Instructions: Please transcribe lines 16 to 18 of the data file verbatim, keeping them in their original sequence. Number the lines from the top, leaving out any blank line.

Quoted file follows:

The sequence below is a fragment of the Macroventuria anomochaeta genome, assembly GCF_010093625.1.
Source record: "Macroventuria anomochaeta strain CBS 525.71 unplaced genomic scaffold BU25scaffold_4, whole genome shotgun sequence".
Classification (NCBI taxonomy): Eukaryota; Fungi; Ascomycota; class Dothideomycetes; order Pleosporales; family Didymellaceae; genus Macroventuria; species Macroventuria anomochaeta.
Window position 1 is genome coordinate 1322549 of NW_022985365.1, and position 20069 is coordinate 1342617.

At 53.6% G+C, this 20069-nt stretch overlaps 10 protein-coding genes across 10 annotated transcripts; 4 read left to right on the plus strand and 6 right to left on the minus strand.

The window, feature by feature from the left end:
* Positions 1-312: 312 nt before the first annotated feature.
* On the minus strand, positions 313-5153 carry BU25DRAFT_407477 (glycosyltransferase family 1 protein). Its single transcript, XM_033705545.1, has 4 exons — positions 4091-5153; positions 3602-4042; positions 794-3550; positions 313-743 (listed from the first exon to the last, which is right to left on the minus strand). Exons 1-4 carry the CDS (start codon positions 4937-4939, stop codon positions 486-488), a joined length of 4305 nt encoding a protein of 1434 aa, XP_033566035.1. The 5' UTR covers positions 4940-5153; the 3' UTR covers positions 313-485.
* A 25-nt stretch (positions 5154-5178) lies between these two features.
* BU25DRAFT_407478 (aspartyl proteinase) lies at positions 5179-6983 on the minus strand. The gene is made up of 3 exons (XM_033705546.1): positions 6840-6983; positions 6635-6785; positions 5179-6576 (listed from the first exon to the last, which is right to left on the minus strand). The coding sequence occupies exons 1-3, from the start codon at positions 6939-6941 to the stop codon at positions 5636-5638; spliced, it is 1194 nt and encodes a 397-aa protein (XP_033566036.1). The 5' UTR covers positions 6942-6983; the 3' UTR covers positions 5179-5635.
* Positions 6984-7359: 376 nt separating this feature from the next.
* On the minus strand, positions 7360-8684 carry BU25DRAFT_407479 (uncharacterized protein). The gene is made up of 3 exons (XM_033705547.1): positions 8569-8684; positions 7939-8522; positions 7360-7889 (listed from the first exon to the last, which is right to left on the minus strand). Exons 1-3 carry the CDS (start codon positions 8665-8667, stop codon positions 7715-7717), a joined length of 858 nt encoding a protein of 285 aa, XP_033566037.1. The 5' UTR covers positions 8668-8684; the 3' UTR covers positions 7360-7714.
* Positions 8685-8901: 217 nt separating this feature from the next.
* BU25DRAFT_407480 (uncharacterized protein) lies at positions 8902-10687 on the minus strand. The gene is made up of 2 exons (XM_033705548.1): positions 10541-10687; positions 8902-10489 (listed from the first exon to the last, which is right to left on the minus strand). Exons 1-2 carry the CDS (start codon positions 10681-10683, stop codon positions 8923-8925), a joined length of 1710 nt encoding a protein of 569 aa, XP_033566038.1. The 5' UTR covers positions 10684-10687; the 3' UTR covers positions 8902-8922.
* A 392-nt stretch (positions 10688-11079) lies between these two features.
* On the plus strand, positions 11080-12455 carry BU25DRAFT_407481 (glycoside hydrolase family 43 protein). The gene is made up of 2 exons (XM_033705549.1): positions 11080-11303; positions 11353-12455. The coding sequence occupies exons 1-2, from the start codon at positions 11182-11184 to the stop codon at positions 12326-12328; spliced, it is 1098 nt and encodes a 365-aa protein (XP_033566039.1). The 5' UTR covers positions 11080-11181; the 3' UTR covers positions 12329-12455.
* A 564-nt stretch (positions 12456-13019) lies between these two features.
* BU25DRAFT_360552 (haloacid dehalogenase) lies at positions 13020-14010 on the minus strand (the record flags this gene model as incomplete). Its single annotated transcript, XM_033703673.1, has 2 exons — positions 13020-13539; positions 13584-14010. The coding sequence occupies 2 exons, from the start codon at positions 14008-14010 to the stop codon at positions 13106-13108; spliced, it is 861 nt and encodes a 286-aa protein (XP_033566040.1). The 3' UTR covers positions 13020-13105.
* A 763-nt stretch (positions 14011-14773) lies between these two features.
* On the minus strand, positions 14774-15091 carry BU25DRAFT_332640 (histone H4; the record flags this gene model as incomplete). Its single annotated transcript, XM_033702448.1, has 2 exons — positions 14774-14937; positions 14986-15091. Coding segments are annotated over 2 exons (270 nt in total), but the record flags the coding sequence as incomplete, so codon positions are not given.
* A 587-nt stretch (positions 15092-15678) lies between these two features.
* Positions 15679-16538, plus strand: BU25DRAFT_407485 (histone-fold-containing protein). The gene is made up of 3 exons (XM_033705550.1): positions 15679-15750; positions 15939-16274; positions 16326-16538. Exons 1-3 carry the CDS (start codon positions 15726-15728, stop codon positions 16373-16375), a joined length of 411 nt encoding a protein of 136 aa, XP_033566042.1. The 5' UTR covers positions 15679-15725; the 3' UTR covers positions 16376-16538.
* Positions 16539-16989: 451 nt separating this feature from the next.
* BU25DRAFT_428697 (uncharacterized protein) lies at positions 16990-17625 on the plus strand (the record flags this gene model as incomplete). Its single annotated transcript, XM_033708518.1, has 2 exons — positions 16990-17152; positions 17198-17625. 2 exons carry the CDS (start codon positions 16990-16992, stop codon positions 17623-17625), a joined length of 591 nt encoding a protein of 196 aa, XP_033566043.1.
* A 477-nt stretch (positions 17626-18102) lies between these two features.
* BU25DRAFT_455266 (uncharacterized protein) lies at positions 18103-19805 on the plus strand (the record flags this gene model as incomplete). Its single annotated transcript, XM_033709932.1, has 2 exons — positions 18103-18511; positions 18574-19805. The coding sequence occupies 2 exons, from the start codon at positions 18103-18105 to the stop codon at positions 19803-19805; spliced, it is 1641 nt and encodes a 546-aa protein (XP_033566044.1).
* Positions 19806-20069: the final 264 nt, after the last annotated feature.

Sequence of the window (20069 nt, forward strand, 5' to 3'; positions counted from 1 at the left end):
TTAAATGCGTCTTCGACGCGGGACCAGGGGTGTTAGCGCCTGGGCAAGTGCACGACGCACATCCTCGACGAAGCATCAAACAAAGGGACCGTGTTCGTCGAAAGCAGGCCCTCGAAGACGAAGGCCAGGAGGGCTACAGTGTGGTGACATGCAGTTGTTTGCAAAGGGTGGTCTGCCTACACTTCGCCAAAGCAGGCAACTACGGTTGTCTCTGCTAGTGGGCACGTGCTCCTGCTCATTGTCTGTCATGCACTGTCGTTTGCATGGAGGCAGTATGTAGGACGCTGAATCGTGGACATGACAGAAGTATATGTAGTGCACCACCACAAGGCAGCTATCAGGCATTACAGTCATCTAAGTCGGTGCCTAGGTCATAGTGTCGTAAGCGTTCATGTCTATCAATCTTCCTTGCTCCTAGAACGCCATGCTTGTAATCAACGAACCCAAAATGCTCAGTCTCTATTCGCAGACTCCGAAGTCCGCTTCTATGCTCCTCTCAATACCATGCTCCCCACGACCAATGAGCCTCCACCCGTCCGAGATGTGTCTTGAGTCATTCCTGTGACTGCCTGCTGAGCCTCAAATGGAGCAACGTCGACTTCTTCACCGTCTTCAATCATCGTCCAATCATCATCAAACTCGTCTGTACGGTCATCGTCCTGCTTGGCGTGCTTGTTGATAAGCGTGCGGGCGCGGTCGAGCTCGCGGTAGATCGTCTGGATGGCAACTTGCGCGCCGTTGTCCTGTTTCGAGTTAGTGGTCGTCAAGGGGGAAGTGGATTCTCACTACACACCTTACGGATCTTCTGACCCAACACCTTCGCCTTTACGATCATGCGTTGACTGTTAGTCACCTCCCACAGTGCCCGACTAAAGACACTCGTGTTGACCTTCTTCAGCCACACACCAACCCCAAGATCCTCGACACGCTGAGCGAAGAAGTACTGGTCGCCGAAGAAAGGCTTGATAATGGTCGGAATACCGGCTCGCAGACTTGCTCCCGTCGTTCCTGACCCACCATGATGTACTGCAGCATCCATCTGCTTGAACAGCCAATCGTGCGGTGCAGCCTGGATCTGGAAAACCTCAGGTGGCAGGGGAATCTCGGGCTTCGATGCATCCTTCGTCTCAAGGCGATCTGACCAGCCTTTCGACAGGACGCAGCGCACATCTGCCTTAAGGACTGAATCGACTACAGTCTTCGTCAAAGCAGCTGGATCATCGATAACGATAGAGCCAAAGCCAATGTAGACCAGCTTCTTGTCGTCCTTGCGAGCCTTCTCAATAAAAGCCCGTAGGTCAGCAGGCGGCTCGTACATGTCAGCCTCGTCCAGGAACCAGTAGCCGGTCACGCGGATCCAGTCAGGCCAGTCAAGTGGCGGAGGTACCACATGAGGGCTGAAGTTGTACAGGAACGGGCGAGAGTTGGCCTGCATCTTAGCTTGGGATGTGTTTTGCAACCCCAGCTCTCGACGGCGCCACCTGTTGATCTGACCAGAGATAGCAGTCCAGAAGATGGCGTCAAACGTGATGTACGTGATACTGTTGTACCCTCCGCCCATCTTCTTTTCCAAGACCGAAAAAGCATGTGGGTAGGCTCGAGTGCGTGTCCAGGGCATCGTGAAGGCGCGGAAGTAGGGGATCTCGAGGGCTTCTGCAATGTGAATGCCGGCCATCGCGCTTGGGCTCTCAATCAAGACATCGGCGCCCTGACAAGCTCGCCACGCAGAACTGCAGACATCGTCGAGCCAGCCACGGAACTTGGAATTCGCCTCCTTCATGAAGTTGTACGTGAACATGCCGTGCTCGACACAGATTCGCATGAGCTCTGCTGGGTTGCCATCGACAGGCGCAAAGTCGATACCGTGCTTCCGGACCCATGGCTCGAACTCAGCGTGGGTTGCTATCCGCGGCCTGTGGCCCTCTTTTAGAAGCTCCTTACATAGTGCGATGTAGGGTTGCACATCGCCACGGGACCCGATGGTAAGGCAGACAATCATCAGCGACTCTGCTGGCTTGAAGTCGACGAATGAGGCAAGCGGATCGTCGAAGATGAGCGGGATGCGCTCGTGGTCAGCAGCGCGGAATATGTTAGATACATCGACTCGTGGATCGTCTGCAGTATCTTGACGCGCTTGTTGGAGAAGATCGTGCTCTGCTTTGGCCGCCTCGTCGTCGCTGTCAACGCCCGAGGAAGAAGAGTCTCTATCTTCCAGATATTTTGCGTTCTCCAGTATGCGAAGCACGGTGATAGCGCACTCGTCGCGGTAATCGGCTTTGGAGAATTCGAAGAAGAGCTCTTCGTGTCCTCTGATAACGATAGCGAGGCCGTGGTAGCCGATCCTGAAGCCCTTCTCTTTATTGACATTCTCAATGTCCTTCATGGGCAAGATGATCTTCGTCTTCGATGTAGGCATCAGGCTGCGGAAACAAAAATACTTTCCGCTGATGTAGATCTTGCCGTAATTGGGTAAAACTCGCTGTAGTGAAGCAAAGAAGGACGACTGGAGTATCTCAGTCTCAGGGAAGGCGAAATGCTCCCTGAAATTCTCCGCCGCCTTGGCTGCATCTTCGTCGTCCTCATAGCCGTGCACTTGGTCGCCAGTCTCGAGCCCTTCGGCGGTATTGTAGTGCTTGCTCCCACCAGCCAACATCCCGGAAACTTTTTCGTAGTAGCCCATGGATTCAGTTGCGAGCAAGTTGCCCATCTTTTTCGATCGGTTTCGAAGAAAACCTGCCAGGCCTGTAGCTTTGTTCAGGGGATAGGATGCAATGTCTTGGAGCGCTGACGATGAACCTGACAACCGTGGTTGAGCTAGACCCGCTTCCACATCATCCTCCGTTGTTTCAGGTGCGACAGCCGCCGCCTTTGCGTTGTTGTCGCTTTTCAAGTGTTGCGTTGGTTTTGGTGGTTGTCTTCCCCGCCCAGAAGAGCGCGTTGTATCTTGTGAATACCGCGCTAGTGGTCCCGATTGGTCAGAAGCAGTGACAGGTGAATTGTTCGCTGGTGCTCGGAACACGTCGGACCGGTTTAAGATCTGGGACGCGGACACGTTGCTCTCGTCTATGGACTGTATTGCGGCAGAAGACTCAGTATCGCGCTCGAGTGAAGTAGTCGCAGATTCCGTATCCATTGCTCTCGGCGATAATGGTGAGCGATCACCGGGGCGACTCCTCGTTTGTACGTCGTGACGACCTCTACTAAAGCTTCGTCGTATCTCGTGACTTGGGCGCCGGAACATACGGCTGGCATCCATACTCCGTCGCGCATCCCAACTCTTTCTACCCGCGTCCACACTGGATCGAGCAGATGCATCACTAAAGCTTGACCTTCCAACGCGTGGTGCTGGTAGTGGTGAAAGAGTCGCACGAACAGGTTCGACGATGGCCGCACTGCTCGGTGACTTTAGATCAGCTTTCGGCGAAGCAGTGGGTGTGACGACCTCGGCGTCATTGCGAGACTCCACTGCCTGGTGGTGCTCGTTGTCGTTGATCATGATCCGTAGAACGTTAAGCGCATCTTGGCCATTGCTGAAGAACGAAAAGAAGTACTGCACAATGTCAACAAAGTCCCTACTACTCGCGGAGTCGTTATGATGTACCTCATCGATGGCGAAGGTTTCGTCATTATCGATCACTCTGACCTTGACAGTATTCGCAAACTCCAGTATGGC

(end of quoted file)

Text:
* On the plus strand, positions 11080-12455 carry BU25DRAFT_407481 (glycoside hydrolase family 43 protein). The gene is made up of 2 exons (XM_033705549.1): positions 11080-11303; positions 11353-12455. The coding sequence occupies exons 1-2, from the start codon at positions 11182-11184 to the stop codon at positions 12326-12328; spliced, it is 1098 nt and encodes a 365-aa protein (XP_033566039.1). The 5' UTR covers positions 11080-11181; the 3' UTR covers positions 12329-12455.
* A 564-nt stretch (positions 12456-13019) lies between these two features.
* BU25DRAFT_360552 (haloacid dehalogenase) lies at positions 13020-14010 on the minus strand (the record flags this gene model as incomplete). Its single annotated transcript, XM_033703673.1, has 2 exons — positions 13020-13539; positions 13584-14010. The coding sequence occupies 2 exons, from the start codon at positions 14008-14010 to the stop codon at positions 13106-13108; spliced, it is 861 nt and encodes a 286-aa protein (XP_033566040.1). The 3' UTR covers positions 13020-13105.